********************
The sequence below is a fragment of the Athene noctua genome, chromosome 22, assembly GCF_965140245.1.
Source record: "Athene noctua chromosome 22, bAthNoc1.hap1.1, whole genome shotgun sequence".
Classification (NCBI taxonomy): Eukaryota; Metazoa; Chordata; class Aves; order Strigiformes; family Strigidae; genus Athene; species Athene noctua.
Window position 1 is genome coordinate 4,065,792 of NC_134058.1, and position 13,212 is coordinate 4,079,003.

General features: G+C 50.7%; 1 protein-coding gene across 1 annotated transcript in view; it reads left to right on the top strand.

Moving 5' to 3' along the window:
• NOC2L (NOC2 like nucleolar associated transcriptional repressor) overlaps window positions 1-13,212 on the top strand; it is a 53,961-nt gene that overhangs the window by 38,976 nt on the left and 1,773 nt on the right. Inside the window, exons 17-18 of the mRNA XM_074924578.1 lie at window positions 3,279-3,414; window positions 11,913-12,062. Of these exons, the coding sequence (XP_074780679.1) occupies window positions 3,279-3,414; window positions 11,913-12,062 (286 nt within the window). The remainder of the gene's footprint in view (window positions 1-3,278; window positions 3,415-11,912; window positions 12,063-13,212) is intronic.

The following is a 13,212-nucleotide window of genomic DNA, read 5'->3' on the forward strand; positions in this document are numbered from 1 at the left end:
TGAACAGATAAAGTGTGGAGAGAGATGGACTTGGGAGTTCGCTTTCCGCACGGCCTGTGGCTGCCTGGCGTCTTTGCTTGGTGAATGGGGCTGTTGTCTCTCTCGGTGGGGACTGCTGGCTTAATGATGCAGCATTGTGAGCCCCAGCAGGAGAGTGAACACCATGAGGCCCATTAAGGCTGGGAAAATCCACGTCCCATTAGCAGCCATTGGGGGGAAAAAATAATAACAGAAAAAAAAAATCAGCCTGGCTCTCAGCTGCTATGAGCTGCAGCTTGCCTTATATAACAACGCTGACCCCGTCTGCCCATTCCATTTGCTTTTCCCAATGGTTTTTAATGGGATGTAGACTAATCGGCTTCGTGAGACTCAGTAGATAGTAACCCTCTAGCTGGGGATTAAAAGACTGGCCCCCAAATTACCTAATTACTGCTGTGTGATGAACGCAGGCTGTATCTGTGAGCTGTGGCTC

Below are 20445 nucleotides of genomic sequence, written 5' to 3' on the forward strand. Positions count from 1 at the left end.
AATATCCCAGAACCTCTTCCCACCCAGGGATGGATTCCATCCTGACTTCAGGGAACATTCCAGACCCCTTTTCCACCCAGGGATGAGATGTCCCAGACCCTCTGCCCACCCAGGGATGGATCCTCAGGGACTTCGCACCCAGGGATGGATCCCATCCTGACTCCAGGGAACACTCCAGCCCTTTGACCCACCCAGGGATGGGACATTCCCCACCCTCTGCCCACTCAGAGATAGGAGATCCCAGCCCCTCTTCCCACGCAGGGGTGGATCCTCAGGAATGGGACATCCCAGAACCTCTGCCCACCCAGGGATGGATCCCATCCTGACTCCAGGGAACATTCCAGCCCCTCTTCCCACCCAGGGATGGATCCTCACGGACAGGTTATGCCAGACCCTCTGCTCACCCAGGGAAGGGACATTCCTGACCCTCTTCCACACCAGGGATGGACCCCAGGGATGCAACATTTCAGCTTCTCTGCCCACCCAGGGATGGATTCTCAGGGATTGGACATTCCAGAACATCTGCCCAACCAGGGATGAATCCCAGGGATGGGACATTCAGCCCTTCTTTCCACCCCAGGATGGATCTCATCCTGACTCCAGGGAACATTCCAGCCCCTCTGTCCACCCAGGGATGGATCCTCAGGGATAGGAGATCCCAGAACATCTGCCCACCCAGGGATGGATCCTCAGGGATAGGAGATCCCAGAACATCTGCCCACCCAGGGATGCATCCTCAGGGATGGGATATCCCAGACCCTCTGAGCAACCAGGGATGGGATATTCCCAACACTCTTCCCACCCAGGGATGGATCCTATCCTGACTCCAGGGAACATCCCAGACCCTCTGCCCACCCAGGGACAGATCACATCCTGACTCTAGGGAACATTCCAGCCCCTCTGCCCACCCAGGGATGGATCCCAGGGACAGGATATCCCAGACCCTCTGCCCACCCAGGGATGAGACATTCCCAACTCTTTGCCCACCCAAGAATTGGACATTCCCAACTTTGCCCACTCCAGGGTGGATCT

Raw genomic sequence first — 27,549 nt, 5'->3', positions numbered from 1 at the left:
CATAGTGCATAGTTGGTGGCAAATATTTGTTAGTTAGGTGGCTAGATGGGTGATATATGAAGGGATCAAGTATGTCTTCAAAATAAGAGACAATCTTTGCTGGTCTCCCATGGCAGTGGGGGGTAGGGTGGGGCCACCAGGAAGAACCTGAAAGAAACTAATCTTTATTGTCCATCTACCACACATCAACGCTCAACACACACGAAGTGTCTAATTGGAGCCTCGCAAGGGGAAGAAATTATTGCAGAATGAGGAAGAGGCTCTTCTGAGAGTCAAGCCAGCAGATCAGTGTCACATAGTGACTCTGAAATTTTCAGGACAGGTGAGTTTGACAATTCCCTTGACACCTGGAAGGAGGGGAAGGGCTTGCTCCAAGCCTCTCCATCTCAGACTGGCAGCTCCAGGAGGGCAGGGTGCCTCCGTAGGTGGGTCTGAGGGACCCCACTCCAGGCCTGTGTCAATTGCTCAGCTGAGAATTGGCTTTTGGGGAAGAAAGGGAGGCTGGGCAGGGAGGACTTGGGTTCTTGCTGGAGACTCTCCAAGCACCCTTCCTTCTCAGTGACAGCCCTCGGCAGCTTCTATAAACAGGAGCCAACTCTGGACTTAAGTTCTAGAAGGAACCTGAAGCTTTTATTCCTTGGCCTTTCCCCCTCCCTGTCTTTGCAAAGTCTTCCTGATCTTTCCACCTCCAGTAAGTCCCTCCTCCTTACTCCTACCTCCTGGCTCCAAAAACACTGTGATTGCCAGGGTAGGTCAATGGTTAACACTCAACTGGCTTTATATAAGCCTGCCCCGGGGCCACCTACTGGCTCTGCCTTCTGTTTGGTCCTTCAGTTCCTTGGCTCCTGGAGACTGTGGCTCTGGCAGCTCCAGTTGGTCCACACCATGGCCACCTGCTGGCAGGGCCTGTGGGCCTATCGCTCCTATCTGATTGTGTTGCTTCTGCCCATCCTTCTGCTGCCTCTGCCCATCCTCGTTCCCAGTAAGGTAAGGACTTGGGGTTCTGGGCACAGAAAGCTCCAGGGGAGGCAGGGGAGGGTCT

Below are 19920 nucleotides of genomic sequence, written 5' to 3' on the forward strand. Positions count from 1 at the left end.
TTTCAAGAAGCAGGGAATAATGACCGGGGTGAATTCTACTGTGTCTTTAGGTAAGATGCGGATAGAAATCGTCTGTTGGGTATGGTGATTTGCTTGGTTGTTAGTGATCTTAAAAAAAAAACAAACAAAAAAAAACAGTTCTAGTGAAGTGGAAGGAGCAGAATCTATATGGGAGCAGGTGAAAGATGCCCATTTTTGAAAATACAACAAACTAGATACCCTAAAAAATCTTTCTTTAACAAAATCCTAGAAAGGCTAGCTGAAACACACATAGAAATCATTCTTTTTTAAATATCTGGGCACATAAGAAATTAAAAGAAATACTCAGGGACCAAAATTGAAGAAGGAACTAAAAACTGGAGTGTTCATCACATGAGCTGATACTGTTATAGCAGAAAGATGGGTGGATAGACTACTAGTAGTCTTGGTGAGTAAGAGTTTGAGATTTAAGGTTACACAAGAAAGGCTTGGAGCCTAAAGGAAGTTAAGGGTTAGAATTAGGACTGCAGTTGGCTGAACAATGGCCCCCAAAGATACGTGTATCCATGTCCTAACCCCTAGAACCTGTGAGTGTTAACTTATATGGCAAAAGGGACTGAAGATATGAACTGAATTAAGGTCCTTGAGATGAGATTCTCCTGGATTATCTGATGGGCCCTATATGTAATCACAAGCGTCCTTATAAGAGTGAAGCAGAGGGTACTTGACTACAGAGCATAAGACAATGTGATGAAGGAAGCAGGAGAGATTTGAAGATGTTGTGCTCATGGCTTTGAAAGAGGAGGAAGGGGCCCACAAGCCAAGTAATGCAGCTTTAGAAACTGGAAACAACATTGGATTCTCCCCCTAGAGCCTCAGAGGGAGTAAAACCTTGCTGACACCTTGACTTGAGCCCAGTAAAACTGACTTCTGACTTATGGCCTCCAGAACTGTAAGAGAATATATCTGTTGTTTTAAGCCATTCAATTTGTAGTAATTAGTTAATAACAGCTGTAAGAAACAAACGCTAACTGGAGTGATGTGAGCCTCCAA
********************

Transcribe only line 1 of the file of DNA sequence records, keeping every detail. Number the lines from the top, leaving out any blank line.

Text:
The sequence below is a fragment of the Athene noctua genome, chromosome 22, assembly GCF_965140245.1.